Meanwhile, at a different scale, and for anyone wanting to have space to indulge a horsey passion, REA Brophy Farrell has two properties of particular interest. With a guide price of €650,000, Gilltown, is a 42-acre farm near Kilcullen, located opposite the renowned Gilltown Stud, which is owned by the Aga Khan, and which was visited by Queen Elizabeth II, when she came to Ireland. Alternatively, and also with Brophy Farrell, Eagle Lodge in Kilcullen (guide €320,000) is a three-bedroom bungalow, with 11 stables, and outbuildings, on seven acres, laid out in stud railed paddocks, with a cross country course, and an all-weather sand arena.

Brophy Farrell’s Brian Farrell highlights other of Kildare’s sporting amenities and clubs, covering rugby and GAA, with golf courses at Carton House and the K Club, plus more at The Curragh, Kilkea Castle and Highfield. After that, he recommends the Hanged Man’s in Milltown, the Pepper Tree in Naas and The Elms, Punchestown for your post-sport meal.

Prices in Kildare have come down and private treaty sales still predominate. Given its dual nature as a commuter county, and a rural, horse riding and racing centre, housing stock and prices are also divided. Will Coonan of REA Coonan notes small increases in prices in properties that are 15 to 20 miles from the Dublin area, particularly near the motorways and rail stations. New development prices are picking up too, and in the Dublin radius, €175-€225 per sq ft is being achieved in most, he says. “The first six months of this year have been the most active year in terms of transactions since the downturn in the property market, with a noticeable increase in viewing activity by prospective buyers, and the follow-on of an increase in sales finalised,” says Coonan.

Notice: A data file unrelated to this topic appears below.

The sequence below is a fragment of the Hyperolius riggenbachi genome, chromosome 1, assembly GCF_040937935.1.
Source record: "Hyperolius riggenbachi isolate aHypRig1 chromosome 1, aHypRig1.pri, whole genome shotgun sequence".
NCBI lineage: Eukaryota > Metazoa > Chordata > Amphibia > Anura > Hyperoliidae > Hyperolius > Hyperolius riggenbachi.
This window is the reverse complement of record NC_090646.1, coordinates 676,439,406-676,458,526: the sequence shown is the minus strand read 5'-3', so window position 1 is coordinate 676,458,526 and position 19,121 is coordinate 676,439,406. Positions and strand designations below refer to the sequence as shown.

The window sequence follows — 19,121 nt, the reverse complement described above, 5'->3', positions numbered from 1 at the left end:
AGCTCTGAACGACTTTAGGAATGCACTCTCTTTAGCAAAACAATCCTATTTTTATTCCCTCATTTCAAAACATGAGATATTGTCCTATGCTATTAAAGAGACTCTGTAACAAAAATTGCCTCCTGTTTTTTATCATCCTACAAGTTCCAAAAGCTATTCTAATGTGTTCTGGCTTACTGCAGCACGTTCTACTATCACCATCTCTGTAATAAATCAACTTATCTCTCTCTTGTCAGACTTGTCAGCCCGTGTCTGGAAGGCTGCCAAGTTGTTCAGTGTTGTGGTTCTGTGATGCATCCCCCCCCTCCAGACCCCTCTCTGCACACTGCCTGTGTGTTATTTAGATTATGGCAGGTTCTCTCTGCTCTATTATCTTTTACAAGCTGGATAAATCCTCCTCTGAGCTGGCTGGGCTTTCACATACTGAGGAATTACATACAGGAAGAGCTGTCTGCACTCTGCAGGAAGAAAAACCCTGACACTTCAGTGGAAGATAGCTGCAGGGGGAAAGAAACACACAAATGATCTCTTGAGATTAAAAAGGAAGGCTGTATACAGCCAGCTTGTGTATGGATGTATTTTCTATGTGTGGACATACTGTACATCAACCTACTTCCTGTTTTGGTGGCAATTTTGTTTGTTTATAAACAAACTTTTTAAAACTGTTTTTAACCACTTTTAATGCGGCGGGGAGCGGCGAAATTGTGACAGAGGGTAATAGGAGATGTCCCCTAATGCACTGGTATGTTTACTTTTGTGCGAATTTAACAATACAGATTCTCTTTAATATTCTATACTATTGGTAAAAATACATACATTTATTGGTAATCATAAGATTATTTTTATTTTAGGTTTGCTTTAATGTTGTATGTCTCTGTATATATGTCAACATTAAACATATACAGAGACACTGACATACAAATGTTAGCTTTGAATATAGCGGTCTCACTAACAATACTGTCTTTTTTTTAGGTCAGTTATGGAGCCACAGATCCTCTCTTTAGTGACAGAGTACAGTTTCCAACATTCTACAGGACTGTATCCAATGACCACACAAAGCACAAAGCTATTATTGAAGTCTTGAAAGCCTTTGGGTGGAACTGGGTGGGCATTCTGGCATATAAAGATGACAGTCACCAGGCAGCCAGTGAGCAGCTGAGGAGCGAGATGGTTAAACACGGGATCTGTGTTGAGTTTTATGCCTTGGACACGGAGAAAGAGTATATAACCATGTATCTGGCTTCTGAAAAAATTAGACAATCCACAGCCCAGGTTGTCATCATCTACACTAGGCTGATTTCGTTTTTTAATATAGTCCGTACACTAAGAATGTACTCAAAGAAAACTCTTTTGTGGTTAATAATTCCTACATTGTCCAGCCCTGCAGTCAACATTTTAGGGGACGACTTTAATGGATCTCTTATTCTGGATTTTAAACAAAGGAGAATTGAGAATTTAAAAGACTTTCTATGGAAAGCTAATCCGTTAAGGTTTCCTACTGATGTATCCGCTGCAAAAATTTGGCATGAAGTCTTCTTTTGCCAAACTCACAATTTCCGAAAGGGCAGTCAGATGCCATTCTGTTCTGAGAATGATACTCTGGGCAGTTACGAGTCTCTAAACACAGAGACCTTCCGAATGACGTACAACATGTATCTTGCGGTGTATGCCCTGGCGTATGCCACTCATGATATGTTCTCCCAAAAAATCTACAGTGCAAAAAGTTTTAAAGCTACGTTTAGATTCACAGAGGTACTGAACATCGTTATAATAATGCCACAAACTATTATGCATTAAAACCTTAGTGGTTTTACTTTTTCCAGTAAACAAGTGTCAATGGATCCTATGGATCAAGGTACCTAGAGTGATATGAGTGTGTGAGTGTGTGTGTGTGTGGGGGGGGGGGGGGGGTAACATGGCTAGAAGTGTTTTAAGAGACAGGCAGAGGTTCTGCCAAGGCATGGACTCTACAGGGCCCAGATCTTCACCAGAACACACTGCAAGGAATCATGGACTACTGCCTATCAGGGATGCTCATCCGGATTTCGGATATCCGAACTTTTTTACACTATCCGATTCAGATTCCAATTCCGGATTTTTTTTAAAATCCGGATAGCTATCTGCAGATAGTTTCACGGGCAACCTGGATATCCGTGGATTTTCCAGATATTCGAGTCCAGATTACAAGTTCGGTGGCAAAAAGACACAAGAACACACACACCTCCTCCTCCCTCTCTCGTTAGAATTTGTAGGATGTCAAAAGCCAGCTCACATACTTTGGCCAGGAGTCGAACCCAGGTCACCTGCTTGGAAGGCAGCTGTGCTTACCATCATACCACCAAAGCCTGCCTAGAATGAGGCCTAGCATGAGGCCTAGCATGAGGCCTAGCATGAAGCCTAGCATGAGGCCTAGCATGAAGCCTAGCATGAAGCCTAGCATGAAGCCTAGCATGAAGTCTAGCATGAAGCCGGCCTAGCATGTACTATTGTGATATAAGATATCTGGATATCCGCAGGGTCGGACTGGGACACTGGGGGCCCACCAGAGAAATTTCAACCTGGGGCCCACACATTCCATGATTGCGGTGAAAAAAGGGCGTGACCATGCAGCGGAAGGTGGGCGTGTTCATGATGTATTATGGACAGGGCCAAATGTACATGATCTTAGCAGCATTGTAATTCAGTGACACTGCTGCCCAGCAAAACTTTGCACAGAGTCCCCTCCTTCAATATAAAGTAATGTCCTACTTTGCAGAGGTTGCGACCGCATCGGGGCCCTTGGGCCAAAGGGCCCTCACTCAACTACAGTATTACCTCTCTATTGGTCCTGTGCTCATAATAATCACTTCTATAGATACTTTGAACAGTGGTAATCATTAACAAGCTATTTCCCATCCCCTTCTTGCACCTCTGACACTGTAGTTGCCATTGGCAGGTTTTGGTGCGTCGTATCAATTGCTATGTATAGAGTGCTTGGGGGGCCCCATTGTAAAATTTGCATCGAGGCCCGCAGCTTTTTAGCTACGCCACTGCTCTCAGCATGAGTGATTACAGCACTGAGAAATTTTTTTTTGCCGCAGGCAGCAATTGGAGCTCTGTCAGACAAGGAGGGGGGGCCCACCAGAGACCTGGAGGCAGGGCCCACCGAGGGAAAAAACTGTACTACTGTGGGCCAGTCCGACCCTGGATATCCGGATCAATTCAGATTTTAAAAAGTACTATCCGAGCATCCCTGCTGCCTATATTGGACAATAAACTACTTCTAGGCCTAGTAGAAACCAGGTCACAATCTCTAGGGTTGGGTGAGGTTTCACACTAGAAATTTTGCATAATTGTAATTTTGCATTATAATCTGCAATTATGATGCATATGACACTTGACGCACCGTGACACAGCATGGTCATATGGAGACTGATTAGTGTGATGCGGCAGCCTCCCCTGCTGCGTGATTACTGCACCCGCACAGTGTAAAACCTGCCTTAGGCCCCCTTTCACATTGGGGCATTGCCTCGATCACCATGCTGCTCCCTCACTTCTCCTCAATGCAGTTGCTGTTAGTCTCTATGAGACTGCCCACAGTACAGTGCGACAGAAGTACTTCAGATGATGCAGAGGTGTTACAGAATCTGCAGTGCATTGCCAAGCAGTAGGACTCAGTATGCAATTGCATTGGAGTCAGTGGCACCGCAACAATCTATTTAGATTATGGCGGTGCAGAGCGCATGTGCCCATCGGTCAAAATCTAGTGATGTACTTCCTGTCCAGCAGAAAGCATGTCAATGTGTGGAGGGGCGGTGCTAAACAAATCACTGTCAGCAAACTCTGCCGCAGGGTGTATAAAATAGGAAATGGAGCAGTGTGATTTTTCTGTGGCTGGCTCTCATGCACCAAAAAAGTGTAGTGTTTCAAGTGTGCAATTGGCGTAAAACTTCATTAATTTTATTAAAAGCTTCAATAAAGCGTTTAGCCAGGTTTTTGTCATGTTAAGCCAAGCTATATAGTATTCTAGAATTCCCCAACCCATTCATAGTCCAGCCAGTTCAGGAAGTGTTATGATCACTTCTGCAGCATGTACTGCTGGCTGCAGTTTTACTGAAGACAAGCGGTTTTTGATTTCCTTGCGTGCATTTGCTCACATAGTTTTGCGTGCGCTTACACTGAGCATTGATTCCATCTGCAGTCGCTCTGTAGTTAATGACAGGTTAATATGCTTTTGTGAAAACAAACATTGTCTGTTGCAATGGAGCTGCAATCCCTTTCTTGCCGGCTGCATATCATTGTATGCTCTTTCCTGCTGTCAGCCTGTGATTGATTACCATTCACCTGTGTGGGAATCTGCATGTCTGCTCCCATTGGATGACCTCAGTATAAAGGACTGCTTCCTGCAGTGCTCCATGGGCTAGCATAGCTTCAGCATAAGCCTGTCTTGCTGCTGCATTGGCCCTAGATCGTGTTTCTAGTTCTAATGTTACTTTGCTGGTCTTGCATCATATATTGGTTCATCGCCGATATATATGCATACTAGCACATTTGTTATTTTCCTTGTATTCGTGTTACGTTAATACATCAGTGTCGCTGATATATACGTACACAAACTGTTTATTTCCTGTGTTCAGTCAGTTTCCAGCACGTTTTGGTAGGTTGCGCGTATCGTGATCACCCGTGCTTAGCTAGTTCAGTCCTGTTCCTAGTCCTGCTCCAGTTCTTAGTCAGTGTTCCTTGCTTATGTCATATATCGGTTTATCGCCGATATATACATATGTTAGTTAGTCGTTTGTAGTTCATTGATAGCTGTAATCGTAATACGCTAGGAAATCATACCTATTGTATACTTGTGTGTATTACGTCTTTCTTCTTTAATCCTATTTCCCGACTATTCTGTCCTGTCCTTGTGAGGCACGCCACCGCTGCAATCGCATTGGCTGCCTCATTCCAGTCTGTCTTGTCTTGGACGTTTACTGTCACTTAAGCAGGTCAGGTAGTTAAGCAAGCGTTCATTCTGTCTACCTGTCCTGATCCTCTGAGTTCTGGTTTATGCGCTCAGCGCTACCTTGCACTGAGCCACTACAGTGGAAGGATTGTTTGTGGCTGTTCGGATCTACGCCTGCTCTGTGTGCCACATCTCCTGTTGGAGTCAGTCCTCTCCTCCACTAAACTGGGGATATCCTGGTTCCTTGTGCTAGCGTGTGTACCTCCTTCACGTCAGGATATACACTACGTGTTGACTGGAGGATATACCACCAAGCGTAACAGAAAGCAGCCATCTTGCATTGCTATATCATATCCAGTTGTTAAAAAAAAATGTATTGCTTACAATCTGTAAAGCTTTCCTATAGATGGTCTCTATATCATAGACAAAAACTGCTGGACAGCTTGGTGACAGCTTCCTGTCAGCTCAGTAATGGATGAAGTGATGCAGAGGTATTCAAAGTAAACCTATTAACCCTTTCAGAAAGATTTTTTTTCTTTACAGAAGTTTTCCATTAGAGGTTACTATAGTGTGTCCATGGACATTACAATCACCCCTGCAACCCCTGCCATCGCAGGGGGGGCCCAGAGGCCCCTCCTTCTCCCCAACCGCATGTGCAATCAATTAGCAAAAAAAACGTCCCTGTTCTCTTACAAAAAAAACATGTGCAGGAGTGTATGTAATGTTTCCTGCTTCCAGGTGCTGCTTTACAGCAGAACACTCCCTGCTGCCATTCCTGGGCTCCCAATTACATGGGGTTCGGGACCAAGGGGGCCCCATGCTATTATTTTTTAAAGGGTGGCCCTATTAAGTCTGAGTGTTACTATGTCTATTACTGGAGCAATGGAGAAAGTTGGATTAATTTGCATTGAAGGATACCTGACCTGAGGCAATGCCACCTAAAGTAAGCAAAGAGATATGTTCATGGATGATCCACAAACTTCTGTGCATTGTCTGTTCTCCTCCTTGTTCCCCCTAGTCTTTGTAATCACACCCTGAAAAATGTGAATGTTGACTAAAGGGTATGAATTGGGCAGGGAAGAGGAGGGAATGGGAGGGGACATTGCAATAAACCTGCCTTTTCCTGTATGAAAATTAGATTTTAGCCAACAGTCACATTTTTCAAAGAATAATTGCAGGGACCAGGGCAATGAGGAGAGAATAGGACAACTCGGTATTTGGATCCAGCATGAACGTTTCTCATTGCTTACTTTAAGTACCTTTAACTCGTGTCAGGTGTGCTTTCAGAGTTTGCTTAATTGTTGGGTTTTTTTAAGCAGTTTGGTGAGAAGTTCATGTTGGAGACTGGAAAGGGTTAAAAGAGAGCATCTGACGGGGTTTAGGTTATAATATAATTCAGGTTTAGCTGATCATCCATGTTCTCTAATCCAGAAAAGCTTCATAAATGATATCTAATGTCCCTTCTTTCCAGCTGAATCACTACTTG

The county is rich in history, and heritage. There are the Japanese Gardens, alongside the National Stud, and by-passes have brought village life back to spots such as Leixlip. The Liffey runs through the county too, and Ireland’s finest Palladian mansion, Castletown House is here, its land running down to the river banks. Now run by the OPW, Castletown hosts exhibitions and concerts, while across country, its sister house, Carton House is a spa hotel and golf centre in Maynooth. Maybe those radio ads aren’t so far off the mark after all.